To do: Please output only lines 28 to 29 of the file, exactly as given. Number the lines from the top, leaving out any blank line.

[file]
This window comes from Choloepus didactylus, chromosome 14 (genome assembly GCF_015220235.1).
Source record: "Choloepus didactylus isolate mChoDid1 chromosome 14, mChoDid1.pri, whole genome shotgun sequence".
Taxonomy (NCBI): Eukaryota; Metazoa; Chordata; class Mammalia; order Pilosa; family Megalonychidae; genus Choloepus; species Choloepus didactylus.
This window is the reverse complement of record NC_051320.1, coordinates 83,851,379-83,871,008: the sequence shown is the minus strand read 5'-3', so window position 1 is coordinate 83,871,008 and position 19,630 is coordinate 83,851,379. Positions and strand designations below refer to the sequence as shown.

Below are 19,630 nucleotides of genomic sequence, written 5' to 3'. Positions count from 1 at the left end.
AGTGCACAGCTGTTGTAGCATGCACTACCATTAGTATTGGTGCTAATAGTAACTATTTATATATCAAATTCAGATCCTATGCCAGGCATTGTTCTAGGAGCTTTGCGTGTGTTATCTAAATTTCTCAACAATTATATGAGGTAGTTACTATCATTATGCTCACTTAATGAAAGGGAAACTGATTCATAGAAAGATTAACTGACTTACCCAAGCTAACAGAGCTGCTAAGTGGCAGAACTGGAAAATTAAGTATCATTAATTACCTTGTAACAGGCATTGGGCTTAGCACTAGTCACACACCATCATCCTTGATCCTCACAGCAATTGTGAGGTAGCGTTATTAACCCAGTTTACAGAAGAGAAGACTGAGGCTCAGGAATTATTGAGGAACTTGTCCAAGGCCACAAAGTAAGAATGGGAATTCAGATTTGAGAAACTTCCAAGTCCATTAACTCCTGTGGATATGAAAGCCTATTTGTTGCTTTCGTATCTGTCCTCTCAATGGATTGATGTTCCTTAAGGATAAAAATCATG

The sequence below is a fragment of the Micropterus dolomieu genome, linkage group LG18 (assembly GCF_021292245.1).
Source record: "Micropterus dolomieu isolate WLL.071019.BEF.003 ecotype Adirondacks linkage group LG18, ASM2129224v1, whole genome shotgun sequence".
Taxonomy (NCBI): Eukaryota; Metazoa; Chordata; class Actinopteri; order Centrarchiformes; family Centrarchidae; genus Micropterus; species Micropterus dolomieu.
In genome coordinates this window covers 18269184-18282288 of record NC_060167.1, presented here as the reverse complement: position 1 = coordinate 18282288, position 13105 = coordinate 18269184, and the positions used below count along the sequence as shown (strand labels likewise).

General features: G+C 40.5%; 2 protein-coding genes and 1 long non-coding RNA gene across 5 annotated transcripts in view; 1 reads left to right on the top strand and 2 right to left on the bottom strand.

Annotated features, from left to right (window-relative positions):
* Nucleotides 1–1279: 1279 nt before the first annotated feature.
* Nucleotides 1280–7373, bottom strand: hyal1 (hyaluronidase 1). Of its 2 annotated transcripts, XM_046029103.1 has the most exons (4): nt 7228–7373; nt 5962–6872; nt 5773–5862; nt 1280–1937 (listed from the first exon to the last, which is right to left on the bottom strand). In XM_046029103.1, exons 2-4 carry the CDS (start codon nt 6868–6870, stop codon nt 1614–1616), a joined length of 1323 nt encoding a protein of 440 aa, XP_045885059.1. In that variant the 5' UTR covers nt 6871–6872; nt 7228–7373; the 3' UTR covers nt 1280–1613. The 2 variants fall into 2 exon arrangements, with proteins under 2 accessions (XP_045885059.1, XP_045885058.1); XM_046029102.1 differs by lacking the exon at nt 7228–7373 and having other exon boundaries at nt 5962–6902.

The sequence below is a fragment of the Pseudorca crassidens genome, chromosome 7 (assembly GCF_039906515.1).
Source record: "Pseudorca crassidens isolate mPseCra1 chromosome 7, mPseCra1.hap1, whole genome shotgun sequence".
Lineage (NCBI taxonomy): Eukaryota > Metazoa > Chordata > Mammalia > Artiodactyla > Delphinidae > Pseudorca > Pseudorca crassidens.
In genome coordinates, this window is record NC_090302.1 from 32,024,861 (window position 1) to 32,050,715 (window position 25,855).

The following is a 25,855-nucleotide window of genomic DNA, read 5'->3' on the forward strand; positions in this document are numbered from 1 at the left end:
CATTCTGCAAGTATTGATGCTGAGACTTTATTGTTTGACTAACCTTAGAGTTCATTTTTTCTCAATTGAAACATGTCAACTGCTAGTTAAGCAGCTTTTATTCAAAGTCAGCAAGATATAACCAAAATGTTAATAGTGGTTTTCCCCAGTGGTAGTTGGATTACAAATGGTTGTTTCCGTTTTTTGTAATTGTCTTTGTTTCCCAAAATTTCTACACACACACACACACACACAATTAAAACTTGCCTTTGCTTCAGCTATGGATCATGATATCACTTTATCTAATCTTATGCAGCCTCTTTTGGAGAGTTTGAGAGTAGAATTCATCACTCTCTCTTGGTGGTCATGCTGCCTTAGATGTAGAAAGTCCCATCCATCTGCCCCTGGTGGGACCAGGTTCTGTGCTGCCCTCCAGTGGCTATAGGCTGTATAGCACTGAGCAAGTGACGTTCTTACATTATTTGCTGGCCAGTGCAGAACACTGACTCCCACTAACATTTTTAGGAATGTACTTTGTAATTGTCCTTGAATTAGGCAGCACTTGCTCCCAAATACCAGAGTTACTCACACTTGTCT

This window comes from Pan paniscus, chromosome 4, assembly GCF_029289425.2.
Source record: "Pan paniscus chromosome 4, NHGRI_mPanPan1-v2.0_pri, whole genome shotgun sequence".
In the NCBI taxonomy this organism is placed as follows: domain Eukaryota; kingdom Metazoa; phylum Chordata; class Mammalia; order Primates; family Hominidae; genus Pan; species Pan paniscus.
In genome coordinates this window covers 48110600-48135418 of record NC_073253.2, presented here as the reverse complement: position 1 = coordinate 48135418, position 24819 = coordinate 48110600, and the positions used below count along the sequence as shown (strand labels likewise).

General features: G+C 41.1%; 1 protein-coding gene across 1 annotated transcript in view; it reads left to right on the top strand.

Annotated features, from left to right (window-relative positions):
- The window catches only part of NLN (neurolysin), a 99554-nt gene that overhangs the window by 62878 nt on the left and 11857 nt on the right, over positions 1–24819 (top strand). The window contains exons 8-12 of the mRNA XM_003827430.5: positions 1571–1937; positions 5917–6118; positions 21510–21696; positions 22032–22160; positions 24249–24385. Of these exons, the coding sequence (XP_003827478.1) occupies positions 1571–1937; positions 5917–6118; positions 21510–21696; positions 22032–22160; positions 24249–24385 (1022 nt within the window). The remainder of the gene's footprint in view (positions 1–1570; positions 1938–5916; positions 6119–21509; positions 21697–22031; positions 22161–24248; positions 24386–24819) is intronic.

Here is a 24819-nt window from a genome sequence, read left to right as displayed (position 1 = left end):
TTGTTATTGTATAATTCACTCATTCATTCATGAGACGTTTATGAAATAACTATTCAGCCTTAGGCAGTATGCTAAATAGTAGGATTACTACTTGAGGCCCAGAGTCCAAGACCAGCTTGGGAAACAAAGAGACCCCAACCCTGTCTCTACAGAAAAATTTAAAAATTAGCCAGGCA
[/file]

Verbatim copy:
Here is a 24819-nt window from a genome sequence, read left to right as displayed (position 1 = left end):
TTGTTATTGTATAATTCACTCATTCATTCATGAGACGTTTATGAAATAACTATTCAGCCTTAGGCAGTATGCTAAATAGTAGGATTACTACTTGAGGCCCAGAGTCCAAGACCAGCTTGGGAAACAAAGAGACCCCAACCCTGTCTCTACAGAAAAATTTAAAAATTAGCCAGGCA